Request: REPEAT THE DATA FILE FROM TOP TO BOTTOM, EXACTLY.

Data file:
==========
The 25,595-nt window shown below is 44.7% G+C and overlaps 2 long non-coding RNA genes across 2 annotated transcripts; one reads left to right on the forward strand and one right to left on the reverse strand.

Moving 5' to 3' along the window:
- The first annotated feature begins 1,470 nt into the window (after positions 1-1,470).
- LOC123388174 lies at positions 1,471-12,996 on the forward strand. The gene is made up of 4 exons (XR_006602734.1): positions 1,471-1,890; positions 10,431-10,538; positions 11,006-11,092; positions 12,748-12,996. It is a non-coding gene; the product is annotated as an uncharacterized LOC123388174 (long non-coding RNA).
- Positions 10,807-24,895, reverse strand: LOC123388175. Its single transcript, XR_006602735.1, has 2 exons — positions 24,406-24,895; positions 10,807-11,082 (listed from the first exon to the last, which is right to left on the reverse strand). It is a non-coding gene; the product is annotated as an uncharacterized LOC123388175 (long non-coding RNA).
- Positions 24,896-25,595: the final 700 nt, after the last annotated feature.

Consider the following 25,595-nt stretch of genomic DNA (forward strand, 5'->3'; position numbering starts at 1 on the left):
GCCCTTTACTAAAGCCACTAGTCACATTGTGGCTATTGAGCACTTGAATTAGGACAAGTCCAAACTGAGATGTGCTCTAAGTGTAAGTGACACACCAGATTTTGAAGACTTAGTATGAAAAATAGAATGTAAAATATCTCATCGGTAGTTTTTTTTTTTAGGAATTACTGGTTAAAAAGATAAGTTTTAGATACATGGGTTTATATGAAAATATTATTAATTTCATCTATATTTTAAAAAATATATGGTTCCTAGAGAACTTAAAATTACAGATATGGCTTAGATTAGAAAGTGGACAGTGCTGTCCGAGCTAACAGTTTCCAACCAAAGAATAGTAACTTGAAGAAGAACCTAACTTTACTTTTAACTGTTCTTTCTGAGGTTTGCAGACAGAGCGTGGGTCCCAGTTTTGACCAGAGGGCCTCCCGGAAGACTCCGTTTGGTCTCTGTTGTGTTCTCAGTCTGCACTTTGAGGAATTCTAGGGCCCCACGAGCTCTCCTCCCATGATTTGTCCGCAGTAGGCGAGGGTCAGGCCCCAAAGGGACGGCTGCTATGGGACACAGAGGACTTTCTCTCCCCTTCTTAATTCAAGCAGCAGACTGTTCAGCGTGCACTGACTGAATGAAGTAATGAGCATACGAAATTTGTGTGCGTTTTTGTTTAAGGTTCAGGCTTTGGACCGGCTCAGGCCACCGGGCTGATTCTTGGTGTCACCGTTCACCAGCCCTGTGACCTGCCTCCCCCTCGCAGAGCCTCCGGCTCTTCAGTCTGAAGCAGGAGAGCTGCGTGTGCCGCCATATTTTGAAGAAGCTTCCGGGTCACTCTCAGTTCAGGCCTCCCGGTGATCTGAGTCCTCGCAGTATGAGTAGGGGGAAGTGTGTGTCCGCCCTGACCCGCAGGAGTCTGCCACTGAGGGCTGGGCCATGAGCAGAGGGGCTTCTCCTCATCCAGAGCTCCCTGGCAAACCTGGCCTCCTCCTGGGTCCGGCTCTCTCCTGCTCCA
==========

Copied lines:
The 25,595-nt window shown below is 44.7% G+C and overlaps 2 long non-coding RNA genes across 2 annotated transcripts; one reads left to right on the forward strand and one right to left on the reverse strand.

Moving 5' to 3' along the window:
- The first annotated feature begins 1,470 nt into the window (after positions 1-1,470).
- LOC123388174 lies at positions 1,471-12,996 on the forward strand. The gene is made up of 4 exons (XR_006602734.1): positions 1,471-1,890; positions 10,431-10,538; positions 11,006-11,092; positions 12,748-12,996. It is a non-coding gene; the product is annotated as an uncharacterized LOC123388174 (long non-coding RNA).
- Positions 10,807-24,895, reverse strand: LOC123388175. Its single transcript, XR_006602735.1, has 2 exons — positions 24,406-24,895; positions 10,807-11,082 (listed from the first exon to the last, which is right to left on the reverse strand). It is a non-coding gene; the product is annotated as an uncharacterized LOC123388175 (long non-coding RNA).
- Positions 24,896-25,595: the final 700 nt, after the last annotated feature.

Consider the following 25,595-nt stretch of genomic DNA (forward strand, 5'->3'; position numbering starts at 1 on the left):
GCCCTTTACTAAAGCCACTAGTCACATTGTGGCTATTGAGCACTTGAATTAGGACAAGTCCAAACTGAGATGTGCTCTAAGTGTAAGTGACACACCAGATTTTGAAGACTTAGTATGAAAAATAGAATGTAAAATATCTCATCGGTAGTTTTTTTTTTTAGGAATTACTGGTTAAAAAGATAAGTTTTAGATACATGGGTTTATATGAAAATATTATTAATTTCATCTATATTTTAAAAAATATATGGTTCCTAGAGAACTTAAAATTACAGATATGGCTTAGATTAGAAAGTGGACAGTGCTGTCCGAGCTAACAGTTTCCAACCAAAGAATAGTAACTTGAAGAAGAACCTAACTTTACTTTTAACTGTTCTTTCTGAGGTTTGCAGACAGAGCGTGGGTCCCAGTTTTGACCAGAGGGCCTCCCGGAAGACTCCGTTTGGTCTCTGTTGTGTTCTCAGTCTGCACTTTGAGGAATTCTAGGGCCCCACGAGCTCTCCTCCCATGATTTGTCCGCAGTAGGCGAGGGTCAGGCCCCAAAGGGACGGCTGCTATGGGACACAGAGGACTTTCTCTCCCCTTCTTAATTCAAGCAGCAGACTGTTCAGCGTGCACTGACTGAATGAAGTAATGAGCATACGAAATTTGTGTGCGTTTTTGTTTAAGGTTCAGGCTTTGGACCGGCTCAGGCCACCGGGCTGATTCTTGGTGTCACCGTTCACCAGCCCTGTGACCTGCCTCCCCCTCGCAGAGCCTCCGGCTCTTCAGTCTGAAGCAGGAGAGCTGCGTGTGCCGCCATATTTTGAAGAAGCTTCCGGGTCACTCTCAGTTCAGGCCTCCCGGTGATCTGAGTCCTCGCAGTATGAGTAGGGGGAAGTGTGTGTCCGCCCTGACCCGCAGGAGTCTGCCACTGAGGGCTGGGCCATGAGCAGAGGGGCTTCTCCTCATCCAGAGCTCCCTGGCAAACCTGGCCTCCTCCTGGGTCCGGCTCTCTCCTGCTCCA